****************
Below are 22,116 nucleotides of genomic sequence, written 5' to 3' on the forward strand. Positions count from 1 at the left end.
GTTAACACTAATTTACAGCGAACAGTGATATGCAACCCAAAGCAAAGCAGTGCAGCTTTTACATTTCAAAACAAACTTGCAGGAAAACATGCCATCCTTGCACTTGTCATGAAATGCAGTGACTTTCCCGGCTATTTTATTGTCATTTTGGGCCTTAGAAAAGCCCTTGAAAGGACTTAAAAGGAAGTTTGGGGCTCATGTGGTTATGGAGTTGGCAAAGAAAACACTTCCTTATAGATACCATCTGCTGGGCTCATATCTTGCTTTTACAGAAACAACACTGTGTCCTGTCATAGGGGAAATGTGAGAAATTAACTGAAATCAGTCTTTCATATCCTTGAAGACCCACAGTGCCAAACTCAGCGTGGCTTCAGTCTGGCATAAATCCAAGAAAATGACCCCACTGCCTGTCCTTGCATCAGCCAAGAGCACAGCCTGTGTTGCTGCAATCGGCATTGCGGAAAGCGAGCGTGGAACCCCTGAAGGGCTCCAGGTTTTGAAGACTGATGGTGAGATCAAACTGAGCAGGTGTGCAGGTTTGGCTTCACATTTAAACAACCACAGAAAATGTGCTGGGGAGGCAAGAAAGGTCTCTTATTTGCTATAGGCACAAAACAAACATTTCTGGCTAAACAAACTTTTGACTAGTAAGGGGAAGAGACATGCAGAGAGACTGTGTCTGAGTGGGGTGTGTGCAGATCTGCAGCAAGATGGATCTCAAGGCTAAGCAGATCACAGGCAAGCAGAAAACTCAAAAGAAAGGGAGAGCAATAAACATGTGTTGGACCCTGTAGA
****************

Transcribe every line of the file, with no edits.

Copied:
Below are 22,116 nucleotides of genomic sequence, written 5' to 3' on the forward strand. Positions count from 1 at the left end.
GTTAACACTAATTTACAGCGAACAGTGATATGCAACCCAAAGCAAAGCAGTGCAGCTTTTACATTTCAAAACAAACTTGCAGGAAAACATGCCATCCTTGCACTTGTCATGAAATGCAGTGACTTTCCCGGCTATTTTATTGTCATTTTGGGCCTTAGAAAAGCCCTTGAAAGGACTTAAAAGGAAGTTTGGGGCTCATGTGGTTATGGAGTTGGCAAAGAAAACACTTCCTTATAGATACCATCTGCTGGGCTCATATCTTGCTTTTACAGAAACAACACTGTGTCCTGTCATAGGGGAAATGTGAGAAATTAACTGAAATCAGTCTTTCATATCCTTGAAGACCCACAGTGCCAAACTCAGCGTGGCTTCAGTCTGGCATAAATCCAAGAAAATGACCCCACTGCCTGTCCTTGCATCAGCCAAGAGCACAGCCTGTGTTGCTGCAATCGGCATTGCGGAAAGCGAGCGTGGAACCCCTGAAGGGCTCCAGGTTTTGAAGACTGATGGTGAGATCAAACTGAGCAGGTGTGCAGGTTTGGCTTCACATTTAAACAACCACAGAAAATGTGCTGGGGAGGCAAGAAAGGTCTCTTATTTGCTATAGGCACAAAACAAACATTTCTGGCTAAACAAACTTTTGACTAGTAAGGGGAAGAGACATGCAGAGAGACTGTGTCTGAGTGGGGTGTGTGCAGATCTGCAGCAAGATGGATCTCAAGGCTAAGCAGATCACAGGCAAGCAGAAAACTCAAAAGAAAGGGAGAGCAATAAACATGTGTTGGACCCTGTAGA